Secondly, that is totally on your wife. She had 18 months to earn/use a single (1) point to keep it active. Even something as small as a Qantas health rewards (or whatever it is) to get walking points once a month, or even the Qantas cash card and buy a coffee with it once a month. Both $0 extra being spent. Also woolworths hasn't dropped Qantas, you can still earn Qantas points from the everyday rewards program.

Thirdly, don't ever buy a voucher with frequent flyer points. Very bad value. Assuming you spend the same amount per month to total 400,000 a year = 33,333 per month, using the Qantas Premier Platinum Credit card ($200 a year) you would earn 260,000 points a year. Given that's essentially free points (minus the $200 you spend and assuming you use none of the benefits) then its a pretty good deal. A 0.05% cashback is what other credit cards could offer, both are equivalent in that sense. A voucher for those points = $1400-1500 or a flight upgrade or reward flight could easily be $8000+.

Presuming you have access to the lounge you are not a Bronze frequent flyer and so you are above others in the upgrade queue too

Etihad - Etihad Guest

04 Mar 2018

Total posts 29

Hi Camel,  I agree that my wife loosing the points is on her. However she stays home most of the time, and is not across the rules. (However she can cook and do things like that better than me) Yes she could have done something, to earn 1 point, if that was in her mind, but like a lot of people who earn points, don't read the rule book. I just wonder how many dollars FF Reward program "get back" from the majority of people ( unlike you and I and people on this forum, who listen to others and don't fall down the holes) who simple Time Out on points.

Yes I travel  internationally a few times per year with my business, so I Am GOLD - not really that hard, and then I still find it impossible sometimes to get lounge access, went there is QF number on a Partner Airline that is Non One World.

What does annoy me is that when I sign up for Loyalty Programs the Hype in the introduction sounds great. Until you actually try to get something. I think booking Business SYD to LAX in Business 3 months out, is a reasonable expectation, however I agree with what you say booking 1 year out is more chance, but I cannot do that.  If I cannot get what I seek, I feel for the bronze people who come last, by a long way.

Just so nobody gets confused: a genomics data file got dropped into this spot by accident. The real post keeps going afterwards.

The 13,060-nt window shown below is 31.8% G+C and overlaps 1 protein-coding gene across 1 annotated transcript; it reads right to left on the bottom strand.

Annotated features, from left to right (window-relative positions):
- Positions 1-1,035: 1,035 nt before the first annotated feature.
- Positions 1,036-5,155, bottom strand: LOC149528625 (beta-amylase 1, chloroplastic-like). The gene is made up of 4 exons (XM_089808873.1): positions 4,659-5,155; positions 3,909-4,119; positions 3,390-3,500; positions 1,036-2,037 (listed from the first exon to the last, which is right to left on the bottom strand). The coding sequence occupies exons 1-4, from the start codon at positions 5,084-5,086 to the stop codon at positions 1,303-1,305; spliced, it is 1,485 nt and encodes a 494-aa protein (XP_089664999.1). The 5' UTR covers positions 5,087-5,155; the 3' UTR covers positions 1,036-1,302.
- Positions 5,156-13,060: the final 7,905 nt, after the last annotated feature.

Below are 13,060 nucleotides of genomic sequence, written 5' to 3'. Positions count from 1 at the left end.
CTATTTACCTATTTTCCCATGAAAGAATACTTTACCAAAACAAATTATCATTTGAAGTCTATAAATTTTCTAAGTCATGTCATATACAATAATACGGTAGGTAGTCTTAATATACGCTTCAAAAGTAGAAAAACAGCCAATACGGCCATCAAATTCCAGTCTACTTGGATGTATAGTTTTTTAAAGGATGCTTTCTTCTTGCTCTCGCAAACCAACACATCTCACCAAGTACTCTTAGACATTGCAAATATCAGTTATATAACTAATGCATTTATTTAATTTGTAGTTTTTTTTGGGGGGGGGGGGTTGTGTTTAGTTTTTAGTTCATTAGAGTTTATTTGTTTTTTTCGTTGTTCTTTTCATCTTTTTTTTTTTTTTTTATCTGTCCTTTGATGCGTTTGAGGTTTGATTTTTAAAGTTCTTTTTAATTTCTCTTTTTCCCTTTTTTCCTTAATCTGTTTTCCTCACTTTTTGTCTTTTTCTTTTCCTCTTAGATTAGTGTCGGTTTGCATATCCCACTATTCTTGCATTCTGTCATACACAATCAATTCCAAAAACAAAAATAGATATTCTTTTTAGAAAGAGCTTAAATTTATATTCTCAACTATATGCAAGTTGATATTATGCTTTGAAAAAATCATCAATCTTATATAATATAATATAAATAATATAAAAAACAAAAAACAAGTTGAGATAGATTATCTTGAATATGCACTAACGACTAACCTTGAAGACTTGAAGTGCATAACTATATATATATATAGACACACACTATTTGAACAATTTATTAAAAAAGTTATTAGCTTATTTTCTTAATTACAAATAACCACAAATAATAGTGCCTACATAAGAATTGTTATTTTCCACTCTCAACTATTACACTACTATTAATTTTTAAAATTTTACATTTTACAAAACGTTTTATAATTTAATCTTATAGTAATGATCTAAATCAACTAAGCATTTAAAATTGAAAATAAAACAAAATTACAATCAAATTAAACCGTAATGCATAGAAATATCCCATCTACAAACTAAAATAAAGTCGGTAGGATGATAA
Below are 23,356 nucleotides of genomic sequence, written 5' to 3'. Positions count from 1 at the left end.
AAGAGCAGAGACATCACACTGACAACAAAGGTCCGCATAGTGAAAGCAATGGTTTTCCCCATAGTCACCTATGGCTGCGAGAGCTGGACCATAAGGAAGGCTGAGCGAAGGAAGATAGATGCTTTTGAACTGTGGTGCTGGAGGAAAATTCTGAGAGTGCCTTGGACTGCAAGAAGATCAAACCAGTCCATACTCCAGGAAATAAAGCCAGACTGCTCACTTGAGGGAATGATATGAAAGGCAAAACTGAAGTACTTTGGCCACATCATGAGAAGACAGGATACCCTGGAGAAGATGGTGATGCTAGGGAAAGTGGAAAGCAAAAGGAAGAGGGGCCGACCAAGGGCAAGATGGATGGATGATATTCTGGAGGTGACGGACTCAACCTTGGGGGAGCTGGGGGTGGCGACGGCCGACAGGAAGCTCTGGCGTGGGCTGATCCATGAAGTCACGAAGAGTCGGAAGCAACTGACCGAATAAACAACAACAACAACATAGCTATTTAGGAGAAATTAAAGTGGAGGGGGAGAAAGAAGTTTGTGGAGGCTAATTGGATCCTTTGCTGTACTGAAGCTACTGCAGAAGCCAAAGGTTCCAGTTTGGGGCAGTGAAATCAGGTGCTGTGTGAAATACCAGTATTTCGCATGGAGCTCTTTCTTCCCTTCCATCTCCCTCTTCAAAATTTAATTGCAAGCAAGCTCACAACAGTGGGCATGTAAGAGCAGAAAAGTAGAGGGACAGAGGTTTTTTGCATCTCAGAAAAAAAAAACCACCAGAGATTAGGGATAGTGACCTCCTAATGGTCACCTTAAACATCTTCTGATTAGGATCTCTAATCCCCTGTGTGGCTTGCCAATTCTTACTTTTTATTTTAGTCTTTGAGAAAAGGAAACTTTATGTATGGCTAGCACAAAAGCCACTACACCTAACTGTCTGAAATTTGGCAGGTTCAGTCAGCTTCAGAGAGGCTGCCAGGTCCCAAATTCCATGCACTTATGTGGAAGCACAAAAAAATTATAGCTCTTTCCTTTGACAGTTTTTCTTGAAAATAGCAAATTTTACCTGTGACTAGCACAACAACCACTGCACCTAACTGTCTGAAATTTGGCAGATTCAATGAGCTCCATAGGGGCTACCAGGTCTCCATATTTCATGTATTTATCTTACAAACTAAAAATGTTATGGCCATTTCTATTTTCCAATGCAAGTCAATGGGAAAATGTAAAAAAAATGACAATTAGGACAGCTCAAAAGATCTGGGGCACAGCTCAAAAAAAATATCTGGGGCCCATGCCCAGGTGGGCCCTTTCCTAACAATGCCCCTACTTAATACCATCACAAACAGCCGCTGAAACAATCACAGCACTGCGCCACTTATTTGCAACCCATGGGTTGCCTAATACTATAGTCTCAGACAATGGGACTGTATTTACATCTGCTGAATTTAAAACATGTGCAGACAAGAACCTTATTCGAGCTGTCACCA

So I just take what I can when I can. "That's LIFE"   Cheers

23 Feb 2015

Total posts 271

 Its the same with the Credit Cards. I pay $395 per year, and after spending $400,000, I could get a Flight Centre Voucher for about $1500 (That's my best memory), which is a return of 0.38%.”

I don’t follow your logic. You spent $395 and got $1500 back. Unless you spent the $400k with the express intent being to achieve a gift voucher of course, but surely not.

Etihad - Etihad Guest

04 Mar 2018

Total posts 29

Hi Steve, It frustrates me that once a post is made there is No Edit option, so I'd better check spelling and grammar more carefully before pressing SEND :). I have also rechecked the exact numbers

I pay $395 per year for the Credit CARD Package, and over 4 years spent 270K on the Credit Card, for normal purchases.

SO that's $395 * 4 = $1580, just to have the card.

Then I spent the 270K on purchases, and at 1.5 points per dollar, I now have 405,000 points, and I receive an email saying I can now trade the points for a   $1650 Travel Centre Voucher

I run a small business and see the Monthly fee and the % take each month, on what my customers spend with me. SO I can see what the Banks are making.

With these numbers I was trying to express an opinion that The Reward programs that SOLD to us with all the glamour, don't really add from where I am looking.

I have children working in the USA, and was trying to get to SFO earlier in 2020, on a QFF Business Reward that was (from memory) 100k approx each way. I looked just now and its now  144,600 points each way. That's a serious reduction in points value. And the rules are very clear - in that Qantas can change the rules at any time, and even cease the program.

My point is that Loyalty Programs really don't seem to offer very much to me. Maybe you have better story to tell and make me me feel differntly.